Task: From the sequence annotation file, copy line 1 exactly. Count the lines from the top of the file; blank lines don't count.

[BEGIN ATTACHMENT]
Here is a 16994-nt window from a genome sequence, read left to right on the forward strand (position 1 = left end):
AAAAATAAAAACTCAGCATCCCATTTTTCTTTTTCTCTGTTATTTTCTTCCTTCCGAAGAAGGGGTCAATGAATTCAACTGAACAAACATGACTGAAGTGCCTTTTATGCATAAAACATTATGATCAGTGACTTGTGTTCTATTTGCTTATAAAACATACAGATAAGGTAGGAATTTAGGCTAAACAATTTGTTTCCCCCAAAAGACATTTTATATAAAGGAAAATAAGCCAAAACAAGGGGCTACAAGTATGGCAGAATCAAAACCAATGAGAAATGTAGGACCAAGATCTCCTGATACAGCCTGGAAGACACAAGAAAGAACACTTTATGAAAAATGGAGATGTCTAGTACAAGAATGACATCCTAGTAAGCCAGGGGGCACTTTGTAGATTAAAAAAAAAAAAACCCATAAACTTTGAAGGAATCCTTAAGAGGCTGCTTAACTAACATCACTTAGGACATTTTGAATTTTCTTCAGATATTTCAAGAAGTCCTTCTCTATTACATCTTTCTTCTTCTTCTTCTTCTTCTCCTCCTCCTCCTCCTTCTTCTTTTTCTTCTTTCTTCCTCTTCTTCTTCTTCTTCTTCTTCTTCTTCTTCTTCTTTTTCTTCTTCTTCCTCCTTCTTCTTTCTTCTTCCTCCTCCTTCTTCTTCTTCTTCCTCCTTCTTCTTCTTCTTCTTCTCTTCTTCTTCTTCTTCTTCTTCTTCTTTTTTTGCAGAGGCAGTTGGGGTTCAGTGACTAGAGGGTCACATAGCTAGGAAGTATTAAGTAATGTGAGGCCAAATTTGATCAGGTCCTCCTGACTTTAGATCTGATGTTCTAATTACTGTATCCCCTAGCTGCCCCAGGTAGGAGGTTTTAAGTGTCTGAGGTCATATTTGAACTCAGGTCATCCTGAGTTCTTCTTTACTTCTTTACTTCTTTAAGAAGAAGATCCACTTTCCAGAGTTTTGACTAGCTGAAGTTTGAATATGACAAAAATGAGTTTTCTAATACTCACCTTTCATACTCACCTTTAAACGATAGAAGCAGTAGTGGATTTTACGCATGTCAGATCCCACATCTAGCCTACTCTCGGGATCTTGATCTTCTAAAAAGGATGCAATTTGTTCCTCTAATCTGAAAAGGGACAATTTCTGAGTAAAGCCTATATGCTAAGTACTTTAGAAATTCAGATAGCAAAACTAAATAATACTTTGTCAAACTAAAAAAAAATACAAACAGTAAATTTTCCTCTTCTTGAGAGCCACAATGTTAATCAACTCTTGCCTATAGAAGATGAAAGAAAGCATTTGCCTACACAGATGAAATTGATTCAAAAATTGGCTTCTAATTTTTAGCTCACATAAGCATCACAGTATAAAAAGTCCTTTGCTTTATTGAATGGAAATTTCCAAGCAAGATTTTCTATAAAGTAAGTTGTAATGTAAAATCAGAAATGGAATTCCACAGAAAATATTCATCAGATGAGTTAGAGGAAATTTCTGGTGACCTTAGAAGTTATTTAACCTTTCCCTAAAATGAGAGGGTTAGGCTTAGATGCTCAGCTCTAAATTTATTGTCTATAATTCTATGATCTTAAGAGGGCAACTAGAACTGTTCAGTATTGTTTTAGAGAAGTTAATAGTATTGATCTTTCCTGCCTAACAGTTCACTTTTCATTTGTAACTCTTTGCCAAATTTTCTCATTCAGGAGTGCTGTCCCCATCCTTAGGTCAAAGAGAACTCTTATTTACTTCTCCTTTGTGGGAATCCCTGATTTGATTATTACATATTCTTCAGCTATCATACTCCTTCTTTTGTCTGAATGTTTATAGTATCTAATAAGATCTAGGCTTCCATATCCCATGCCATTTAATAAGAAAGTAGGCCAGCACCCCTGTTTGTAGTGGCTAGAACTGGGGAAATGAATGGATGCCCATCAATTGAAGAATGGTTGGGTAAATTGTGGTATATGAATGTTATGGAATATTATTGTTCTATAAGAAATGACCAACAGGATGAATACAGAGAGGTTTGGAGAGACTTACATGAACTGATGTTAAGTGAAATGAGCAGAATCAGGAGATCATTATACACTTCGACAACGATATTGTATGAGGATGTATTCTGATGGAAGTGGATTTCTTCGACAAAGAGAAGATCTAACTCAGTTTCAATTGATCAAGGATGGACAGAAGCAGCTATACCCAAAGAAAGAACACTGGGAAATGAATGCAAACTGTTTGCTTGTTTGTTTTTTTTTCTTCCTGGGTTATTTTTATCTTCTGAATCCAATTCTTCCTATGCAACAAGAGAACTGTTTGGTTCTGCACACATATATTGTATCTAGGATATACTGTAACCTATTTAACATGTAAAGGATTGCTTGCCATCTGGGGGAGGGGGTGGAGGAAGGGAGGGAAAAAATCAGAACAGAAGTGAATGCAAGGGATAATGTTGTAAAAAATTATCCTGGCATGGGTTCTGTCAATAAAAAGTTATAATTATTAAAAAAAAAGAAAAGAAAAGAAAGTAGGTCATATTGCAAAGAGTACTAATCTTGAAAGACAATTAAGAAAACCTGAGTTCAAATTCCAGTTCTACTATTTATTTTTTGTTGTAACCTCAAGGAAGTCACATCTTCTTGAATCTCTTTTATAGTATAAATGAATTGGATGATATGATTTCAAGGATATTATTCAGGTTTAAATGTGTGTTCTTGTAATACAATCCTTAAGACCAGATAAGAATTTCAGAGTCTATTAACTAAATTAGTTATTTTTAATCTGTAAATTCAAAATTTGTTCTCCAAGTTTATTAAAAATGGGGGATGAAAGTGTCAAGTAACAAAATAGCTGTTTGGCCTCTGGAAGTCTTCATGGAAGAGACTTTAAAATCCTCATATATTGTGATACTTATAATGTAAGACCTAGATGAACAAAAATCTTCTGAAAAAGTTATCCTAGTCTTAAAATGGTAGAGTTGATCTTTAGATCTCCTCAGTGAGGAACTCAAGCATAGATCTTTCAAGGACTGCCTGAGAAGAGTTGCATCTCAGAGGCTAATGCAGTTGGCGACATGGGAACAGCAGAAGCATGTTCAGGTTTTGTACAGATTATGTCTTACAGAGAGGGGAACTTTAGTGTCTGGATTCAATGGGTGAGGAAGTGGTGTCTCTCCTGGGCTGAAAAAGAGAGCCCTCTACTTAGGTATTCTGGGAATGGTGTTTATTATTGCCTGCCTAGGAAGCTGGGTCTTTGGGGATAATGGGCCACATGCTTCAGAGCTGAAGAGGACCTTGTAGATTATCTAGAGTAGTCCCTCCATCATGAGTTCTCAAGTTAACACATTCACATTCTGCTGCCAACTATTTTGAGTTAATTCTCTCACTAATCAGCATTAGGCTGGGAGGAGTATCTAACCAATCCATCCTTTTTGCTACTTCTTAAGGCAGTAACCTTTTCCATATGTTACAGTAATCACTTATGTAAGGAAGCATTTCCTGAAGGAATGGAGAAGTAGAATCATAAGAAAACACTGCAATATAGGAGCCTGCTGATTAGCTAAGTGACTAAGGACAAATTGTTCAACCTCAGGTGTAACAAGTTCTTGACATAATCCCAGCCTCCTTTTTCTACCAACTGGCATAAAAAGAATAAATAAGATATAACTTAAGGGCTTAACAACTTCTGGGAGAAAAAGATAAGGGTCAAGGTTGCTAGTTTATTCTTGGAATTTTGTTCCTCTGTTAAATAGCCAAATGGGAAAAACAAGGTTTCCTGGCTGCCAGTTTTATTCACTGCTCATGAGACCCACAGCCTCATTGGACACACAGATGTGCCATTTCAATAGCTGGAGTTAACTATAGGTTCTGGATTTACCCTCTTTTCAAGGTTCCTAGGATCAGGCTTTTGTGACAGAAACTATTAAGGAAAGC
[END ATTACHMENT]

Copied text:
Here is a 16994-nt window from a genome sequence, read left to right on the forward strand (position 1 = left end):